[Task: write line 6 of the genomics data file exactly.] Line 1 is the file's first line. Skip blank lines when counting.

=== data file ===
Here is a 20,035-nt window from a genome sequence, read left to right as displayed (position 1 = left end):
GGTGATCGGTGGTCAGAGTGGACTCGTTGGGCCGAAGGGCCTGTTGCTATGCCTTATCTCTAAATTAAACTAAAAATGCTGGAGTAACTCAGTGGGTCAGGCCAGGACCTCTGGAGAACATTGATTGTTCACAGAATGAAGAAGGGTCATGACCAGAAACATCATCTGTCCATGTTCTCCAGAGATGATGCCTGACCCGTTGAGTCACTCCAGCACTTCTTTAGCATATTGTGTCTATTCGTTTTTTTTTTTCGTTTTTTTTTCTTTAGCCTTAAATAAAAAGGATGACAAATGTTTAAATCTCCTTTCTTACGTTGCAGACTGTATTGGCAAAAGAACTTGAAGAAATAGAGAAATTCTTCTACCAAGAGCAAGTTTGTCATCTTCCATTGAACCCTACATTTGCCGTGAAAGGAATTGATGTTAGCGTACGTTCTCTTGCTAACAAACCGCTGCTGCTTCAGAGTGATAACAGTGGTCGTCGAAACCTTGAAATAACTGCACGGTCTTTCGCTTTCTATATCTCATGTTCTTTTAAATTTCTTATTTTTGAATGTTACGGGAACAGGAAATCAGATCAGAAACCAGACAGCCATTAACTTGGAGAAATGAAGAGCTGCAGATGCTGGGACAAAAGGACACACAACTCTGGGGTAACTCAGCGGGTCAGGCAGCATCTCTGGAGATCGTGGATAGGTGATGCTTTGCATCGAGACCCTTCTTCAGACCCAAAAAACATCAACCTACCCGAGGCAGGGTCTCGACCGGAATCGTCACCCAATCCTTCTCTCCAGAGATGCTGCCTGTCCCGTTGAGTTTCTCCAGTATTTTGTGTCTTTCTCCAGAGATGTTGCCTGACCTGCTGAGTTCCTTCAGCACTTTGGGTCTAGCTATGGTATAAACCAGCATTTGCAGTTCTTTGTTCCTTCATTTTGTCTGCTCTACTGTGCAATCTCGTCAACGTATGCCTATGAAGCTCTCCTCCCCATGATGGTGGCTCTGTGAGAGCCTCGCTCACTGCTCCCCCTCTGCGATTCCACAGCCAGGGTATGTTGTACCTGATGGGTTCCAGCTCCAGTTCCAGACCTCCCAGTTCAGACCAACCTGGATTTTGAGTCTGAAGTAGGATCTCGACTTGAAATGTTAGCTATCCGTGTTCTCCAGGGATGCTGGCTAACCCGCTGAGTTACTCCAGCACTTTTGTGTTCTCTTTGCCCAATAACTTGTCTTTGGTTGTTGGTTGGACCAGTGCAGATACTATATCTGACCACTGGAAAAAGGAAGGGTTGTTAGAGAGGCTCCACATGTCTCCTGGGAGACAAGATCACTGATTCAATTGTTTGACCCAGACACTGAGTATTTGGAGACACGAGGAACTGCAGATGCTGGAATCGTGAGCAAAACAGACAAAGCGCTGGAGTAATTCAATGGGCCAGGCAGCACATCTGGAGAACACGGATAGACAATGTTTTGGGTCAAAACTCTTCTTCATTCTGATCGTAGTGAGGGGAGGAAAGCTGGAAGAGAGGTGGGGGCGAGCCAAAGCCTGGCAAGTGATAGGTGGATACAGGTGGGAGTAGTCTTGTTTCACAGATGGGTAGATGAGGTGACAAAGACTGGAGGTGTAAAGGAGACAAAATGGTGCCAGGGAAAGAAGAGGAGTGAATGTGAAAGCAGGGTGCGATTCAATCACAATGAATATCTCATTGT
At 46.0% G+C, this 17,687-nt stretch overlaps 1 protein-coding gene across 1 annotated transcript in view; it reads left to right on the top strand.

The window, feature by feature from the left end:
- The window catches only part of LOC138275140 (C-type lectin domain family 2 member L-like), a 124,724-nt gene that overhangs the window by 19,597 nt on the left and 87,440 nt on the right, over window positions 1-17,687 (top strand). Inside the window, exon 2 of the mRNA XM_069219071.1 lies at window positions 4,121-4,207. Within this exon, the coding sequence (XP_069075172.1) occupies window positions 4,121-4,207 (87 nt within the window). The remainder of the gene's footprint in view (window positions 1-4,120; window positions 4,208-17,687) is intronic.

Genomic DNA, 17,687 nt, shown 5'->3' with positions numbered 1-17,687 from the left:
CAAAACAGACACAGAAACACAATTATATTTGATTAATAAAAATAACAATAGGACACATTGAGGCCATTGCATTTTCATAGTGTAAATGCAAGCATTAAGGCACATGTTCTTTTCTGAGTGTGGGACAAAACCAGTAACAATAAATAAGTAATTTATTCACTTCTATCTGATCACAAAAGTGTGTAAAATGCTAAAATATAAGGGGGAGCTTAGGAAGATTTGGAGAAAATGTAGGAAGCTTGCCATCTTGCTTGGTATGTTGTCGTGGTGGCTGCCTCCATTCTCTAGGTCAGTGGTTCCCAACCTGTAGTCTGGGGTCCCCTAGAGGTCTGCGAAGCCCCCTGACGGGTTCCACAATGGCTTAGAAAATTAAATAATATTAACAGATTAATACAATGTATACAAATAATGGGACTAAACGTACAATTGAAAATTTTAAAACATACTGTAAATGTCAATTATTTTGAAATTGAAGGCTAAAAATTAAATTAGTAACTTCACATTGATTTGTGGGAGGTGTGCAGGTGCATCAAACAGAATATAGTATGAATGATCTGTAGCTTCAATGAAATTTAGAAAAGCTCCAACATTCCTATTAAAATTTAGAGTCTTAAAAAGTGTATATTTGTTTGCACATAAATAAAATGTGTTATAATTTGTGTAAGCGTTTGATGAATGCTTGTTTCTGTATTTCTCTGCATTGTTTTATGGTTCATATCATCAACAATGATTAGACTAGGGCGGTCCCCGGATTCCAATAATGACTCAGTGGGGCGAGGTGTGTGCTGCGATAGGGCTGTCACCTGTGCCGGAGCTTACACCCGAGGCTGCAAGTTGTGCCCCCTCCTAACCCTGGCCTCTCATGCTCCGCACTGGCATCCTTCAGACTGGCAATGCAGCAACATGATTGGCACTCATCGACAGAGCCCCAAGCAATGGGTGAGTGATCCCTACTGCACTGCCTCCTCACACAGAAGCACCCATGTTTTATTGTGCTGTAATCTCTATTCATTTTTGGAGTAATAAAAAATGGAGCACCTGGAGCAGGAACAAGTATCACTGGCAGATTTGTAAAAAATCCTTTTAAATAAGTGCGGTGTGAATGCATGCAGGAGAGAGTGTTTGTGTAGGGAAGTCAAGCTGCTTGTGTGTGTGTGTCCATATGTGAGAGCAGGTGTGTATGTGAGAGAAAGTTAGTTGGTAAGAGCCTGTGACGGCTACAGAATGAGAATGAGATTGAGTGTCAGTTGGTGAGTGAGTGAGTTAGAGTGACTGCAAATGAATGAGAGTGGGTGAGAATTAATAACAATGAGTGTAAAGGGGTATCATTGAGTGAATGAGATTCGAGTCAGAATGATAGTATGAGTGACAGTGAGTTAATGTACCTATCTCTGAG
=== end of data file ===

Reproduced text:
Genomic DNA, 17,687 nt, shown 5'->3' with positions numbered 1-17,687 from the left: